Location Poland Poland

Polish police forcefully removes feminist and anti-fascist activists to clear way for far-right march on Army Day

August 15

Polish police broke up a feminist rally and forcefully removed activists to clear the way for a march for far-right extremists.

A live stream of the protest shows members of the All-Polish Women’s Strike group and activists from Obywatele RP, which aims to defend democratic principles in Poland, taking part in a sit-in in central Warsaw, to block the far-right rally’s route.

Many of the women were holding up photos of Heather Heyer, the American woman killed when a car ploughed into a crowd of counter-protesters during a white supremacist rally in Charlottesville, Virginia, over the weekend.

Footage shows the women activists dressed in black and sitting on the floor, with banners reading: “If you’re not outraged you’re not paying attention. Heather Heyer, victim of fascism August 2017”.

Another read: “Get fascists off the streets”.

Holding white roses, the group aimed to prevent several dozen extremists from marching in central Warsaw on Poland’s Armed Forces Day.

However, police officers were filmed forcibly removing the protesters off the street before taking them to a side street and recording their names. As they did so, new protesters arrived to take their place in the sit-in.

Officers were also seen heavily guarded the far-right extremists on their march which according to local media reports was organised by the nationalist All-Polish Youth group.

According to Polish news website Fakt, members of the National Radical Camp, known in Poland as the ONR, were also part of the far-right march.

An anti-communist and nationalist political group, the National Radical Camp has been described as being influenced by Italian fascism and rejecting parliamentary democracy.

Fakt also reported that officers told the anti-fascists protesters to clear the way or the force would have to coerce them into doing so.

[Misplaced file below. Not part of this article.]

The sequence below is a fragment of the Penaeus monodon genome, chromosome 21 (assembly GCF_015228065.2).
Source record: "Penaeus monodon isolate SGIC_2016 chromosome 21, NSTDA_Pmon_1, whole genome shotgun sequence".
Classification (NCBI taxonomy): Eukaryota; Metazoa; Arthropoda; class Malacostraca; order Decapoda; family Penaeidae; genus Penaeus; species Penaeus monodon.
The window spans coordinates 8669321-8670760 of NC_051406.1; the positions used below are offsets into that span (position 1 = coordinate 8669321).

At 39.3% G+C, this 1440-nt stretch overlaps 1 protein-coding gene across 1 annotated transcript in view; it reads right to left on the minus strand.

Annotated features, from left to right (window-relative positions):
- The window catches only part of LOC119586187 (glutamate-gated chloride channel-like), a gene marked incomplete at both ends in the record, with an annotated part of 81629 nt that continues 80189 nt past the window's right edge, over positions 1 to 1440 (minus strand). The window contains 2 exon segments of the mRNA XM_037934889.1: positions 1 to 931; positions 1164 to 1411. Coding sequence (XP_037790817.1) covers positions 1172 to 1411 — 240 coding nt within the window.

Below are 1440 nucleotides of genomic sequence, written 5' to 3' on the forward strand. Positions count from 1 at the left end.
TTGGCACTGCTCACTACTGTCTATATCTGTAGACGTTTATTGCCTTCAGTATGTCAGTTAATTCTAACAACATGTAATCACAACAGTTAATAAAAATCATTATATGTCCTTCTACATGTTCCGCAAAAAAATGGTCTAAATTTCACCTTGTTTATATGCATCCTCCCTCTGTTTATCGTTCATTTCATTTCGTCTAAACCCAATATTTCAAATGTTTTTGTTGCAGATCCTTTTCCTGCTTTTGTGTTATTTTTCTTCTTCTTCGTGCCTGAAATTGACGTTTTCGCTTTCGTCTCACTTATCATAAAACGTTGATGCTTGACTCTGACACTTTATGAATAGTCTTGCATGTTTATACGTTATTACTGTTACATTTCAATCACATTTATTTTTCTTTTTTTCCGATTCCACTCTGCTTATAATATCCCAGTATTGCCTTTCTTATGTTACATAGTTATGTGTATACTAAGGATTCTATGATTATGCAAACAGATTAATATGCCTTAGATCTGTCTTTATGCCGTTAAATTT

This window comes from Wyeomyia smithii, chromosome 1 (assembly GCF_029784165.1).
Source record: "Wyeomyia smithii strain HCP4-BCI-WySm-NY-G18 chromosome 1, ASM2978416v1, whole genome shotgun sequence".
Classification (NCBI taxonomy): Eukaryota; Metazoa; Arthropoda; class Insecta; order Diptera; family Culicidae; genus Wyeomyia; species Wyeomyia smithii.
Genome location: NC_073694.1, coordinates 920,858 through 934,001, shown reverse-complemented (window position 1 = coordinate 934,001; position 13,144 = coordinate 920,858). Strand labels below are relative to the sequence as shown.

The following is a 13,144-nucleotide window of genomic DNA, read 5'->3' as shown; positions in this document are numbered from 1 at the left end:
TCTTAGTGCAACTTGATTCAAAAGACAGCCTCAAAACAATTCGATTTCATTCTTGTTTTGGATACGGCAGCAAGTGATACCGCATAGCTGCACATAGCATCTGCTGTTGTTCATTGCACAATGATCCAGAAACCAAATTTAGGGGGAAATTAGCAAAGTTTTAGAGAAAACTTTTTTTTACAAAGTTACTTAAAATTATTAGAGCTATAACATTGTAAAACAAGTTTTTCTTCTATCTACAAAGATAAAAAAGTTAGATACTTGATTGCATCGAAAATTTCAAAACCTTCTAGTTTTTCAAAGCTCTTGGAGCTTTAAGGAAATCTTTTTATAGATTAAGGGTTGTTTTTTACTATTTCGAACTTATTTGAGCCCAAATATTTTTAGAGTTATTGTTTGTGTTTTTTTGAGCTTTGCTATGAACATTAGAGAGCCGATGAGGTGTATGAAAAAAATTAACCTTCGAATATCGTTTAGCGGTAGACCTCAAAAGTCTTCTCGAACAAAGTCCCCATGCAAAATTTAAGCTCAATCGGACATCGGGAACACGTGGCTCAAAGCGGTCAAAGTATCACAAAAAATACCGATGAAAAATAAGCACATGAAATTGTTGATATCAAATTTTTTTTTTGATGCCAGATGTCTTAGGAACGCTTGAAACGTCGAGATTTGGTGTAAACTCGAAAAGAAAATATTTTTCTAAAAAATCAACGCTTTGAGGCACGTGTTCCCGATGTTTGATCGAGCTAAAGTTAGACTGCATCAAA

The All-Polish Youth reportedly met in front to the Polish Army Museum and were supposed to make their way across the city to the tomb of the unknown solider.

“We want to pay homage to the outstanding generation of Poles who have regained independence for Poland and who defended it in front of the Bolshevik’s barbaric invasion,” the organisers said.

In recent years, Polish far-right groups have become increasingly active, particularly on national holidays.

Critics of the ruling Law and Justice party believe the government is emboldening them by failing to denounce them in strong terms.

On social media, some users vehemently denounced the police’s action with many making references to the march reassembling a Hitler youth event.

Earlier in the day, about 1,500 Polish soldiers paraded in Warsaw, while fighter planes and other aircraft flew in formation above.

President Andrzej Duda bestowed a high honour on Lt Gen Ben Hodges, commander of the US Army in Europe in recognition of his commitment to Polish-US military cooperation.

A small unit of US troops joined Poland’s marching soldiers which included some of the thousands deployed in the country as part of efforts to reassure European countries concerned about possible Russian aggression.

The 15 August is a national holiday in Poland which celebrates the country’s victory against the Russian Bolsheviks in the 1920 Polish-Soviet war.

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